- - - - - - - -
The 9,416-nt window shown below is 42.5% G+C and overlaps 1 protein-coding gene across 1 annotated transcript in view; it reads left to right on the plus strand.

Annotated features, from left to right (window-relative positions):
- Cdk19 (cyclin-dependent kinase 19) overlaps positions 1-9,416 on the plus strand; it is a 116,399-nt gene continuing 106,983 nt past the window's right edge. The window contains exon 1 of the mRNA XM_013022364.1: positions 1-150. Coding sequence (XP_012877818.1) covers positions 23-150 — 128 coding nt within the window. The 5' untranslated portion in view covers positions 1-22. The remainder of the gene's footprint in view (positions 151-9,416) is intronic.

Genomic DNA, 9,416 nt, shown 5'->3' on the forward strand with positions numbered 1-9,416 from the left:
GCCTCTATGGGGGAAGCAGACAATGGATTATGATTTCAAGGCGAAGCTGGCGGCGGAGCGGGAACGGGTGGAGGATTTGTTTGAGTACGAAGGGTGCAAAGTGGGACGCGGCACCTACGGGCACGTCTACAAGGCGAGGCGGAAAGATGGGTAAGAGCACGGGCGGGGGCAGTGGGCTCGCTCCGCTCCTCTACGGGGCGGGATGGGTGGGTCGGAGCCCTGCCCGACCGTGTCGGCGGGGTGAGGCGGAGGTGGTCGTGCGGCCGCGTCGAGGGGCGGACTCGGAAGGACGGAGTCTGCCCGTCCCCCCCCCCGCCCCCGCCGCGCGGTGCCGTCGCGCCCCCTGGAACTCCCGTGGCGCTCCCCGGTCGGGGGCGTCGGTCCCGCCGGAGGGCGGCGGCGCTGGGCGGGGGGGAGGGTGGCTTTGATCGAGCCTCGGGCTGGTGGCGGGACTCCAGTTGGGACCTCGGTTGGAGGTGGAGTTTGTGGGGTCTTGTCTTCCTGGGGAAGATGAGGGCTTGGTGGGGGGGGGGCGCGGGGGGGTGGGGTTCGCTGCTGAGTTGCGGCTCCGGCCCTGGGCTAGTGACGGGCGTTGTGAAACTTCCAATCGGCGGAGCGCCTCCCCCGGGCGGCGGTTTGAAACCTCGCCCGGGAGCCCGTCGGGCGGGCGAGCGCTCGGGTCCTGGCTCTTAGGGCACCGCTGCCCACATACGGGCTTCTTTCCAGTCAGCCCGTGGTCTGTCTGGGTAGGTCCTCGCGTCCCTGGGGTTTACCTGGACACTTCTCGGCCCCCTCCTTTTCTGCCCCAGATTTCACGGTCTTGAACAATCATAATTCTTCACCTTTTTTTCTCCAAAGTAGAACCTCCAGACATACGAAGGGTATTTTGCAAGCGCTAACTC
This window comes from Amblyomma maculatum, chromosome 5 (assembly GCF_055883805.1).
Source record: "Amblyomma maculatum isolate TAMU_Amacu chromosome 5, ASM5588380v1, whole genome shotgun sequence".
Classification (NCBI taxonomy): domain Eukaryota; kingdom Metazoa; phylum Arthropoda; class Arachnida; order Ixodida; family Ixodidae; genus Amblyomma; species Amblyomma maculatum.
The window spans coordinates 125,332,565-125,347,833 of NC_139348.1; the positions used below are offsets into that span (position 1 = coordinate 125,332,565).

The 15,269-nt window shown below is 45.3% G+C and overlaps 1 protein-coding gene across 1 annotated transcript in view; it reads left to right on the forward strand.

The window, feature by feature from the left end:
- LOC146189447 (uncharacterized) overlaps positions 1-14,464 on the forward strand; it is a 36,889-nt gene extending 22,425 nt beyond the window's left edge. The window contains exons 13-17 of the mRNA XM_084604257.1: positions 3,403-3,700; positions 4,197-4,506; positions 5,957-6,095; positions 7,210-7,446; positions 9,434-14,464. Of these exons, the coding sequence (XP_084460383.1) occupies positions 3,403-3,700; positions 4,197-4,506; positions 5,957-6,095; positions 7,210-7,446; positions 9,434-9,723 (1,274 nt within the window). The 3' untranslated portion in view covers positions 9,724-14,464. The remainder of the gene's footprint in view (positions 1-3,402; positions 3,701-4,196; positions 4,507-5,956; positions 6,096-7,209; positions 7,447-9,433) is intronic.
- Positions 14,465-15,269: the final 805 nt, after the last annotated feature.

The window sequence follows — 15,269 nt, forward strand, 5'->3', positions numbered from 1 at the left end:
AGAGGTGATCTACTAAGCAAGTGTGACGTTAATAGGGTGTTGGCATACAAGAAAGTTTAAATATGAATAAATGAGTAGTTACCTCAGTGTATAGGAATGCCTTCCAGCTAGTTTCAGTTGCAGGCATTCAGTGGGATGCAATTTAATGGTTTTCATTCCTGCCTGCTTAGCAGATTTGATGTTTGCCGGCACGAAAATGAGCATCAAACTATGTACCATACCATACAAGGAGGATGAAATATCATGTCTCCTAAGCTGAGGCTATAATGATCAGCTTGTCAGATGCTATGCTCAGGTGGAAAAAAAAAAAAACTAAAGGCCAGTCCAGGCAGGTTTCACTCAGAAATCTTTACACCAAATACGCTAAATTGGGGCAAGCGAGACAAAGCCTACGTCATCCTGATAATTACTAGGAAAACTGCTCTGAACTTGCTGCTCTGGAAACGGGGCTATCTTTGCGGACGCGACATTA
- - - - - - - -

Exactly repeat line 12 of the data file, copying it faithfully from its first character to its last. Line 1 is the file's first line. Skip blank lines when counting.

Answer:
- LOC146189447 (uncharacterized) overlaps positions 1-14,464 on the forward strand; it is a 36,889-nt gene extending 22,425 nt beyond the window's left edge. The window contains exons 13-17 of the mRNA XM_084604257.1: positions 3,403-3,700; positions 4,197-4,506; positions 5,957-6,095; positions 7,210-7,446; positions 9,434-14,464. Of these exons, the coding sequence (XP_084460383.1) occupies positions 3,403-3,700; positions 4,197-4,506; positions 5,957-6,095; positions 7,210-7,446; positions 9,434-9,723 (1,274 nt within the window). The 3' untranslated portion in view covers positions 9,724-14,464. The remainder of the gene's footprint in view (positions 1-3,402; positions 3,701-4,196; positions 4,507-5,956; positions 6,096-7,209; positions 7,447-9,433) is intronic.